This coverage protects you against financial default on the part of your trip suppliers. For instance, if an airline stops functioning, or a yacht service stops running, your payment to them is protected under this add-on.
The requirements for this include insuring your complete trip for the full purchase amount, that the supplier is on the insurer's approved supplier list, you must purchase your protection within the specified time frame, and the supplier cannot have been in bankruptcy when you bought your insurance.
Lastly, you might be taking a trip to Florida or the Caribbean during hurricane season. If this is the case, it would be wise to consider purchasing a hurricane rider for your trip insurance.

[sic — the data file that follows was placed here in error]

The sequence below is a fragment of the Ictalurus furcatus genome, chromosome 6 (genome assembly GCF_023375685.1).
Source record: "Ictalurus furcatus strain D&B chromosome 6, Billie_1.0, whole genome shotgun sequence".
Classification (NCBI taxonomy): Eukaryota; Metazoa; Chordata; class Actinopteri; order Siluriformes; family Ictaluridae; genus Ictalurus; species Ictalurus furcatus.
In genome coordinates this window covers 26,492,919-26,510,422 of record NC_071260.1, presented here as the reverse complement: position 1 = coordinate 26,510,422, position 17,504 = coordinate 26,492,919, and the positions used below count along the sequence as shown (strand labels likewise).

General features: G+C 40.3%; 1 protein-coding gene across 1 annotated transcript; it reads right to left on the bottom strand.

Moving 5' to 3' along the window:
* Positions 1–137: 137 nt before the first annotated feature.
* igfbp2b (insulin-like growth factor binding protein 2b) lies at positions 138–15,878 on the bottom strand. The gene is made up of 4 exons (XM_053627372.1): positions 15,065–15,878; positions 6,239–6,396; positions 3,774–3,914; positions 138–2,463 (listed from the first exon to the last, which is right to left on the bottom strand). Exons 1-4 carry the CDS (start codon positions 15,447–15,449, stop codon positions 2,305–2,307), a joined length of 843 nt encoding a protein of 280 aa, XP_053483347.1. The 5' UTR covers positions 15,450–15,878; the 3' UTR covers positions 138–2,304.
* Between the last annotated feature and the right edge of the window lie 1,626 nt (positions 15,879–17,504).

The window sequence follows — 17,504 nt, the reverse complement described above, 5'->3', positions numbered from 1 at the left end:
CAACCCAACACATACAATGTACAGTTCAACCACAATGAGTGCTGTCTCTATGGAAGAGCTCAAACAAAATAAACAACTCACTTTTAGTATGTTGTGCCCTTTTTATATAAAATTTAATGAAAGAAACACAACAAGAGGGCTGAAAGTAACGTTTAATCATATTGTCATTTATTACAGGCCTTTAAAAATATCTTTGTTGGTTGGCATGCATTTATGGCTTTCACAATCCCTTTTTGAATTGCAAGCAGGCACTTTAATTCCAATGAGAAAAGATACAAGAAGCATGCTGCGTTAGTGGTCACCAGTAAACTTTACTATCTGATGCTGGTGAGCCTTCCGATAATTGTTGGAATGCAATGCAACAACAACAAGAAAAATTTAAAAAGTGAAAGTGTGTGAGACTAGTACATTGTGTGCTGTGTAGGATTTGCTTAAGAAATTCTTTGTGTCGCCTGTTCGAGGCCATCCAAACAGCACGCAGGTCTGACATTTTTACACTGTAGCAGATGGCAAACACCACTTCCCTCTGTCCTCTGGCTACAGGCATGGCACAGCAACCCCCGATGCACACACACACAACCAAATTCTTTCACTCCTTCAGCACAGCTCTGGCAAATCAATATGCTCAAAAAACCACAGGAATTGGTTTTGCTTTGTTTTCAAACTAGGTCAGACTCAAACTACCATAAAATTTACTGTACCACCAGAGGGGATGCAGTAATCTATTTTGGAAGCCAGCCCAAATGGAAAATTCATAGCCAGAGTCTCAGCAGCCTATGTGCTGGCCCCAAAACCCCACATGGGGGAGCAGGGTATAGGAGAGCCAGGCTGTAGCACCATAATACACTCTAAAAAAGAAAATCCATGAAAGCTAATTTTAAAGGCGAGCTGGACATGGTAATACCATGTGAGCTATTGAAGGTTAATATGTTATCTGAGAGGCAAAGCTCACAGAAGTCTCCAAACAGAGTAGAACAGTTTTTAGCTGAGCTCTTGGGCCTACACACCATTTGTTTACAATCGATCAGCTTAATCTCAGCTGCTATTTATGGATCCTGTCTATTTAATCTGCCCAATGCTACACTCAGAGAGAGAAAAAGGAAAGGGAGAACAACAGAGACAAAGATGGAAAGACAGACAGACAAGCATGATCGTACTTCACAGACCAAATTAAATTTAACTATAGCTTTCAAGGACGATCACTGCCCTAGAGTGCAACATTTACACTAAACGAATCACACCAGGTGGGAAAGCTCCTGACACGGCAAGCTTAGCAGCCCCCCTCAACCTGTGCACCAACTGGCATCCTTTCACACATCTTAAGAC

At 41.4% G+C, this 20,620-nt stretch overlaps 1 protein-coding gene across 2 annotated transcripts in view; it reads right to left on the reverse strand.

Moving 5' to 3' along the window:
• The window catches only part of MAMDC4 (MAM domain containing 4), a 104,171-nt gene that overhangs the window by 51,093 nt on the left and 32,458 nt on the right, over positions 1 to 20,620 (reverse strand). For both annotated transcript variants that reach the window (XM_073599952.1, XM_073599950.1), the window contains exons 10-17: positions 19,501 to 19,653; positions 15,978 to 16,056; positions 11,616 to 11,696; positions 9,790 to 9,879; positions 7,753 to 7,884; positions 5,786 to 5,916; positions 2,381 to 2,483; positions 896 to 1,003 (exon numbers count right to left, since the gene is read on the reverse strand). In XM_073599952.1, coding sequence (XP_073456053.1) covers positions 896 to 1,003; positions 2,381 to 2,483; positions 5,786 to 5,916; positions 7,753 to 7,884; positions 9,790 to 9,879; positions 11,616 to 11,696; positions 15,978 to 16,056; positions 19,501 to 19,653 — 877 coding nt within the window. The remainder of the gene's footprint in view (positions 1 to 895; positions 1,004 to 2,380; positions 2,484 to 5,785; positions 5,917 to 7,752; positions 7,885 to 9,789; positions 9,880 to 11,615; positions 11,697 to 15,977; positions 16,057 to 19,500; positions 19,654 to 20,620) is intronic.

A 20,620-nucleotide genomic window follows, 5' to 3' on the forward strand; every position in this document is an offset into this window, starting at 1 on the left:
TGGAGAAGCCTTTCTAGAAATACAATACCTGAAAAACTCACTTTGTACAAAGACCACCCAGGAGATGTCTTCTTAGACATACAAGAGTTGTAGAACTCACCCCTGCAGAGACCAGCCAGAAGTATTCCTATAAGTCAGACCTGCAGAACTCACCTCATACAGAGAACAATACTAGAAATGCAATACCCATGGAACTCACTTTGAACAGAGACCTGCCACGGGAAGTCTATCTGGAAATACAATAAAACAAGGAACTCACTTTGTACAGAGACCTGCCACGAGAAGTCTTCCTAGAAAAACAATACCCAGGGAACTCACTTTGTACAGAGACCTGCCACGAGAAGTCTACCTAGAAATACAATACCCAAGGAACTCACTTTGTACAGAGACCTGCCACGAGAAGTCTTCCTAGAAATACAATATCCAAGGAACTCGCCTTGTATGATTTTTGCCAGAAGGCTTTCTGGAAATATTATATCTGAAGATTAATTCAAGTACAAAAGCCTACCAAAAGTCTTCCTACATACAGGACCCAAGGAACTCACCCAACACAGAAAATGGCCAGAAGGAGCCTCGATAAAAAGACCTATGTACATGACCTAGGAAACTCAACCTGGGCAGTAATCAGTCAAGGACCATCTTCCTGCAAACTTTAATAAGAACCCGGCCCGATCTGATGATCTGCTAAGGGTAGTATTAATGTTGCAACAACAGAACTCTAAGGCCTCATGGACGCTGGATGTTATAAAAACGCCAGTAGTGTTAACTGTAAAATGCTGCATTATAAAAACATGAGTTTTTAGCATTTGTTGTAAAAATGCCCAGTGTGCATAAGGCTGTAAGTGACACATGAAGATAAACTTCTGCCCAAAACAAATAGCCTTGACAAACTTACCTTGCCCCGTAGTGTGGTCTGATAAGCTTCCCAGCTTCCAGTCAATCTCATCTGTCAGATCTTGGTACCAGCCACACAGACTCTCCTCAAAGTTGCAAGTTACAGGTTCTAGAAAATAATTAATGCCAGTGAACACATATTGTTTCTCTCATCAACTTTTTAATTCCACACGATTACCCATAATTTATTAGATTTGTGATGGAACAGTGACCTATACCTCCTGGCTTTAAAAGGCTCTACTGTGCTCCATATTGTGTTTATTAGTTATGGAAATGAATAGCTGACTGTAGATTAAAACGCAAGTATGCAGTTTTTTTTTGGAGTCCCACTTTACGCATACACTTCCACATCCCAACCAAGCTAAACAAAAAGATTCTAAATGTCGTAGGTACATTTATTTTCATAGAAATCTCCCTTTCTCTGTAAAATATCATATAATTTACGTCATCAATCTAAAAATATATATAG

Hurricanes can cause pre-departure cancellation, trip interruption, missed flights, travel delays, and non-medical evaluations. Some constraints for this insurance are:
- Insurance must have been purchased before the hurricane is named;
- You must have insured the length of the trip, and full cost; and
- "Natural disaster" or "hurricane" must be listed as the covered reason in the insurance policy.
Assessing Your Risk
Now that you know what's available to you to customize your coverage, it's important to accurately determine which add-ons you need to buy to secure your investment.
Make an honest appraisal of your health situation. Medical coverage can be costly out of pocket, so if extra insurance doesn't break the bank, it might be wise to have.
Research your trip providers, and see who is on your insurer's approved list. Do this comparison before booking your trip. Get familiar with cancellation policies for your hotels, car rentals, Air BnBs, and any other prepaid suppliers. Write them all down or make a spreadsheet to keep track. Their timing and policy requirements need to be compatible.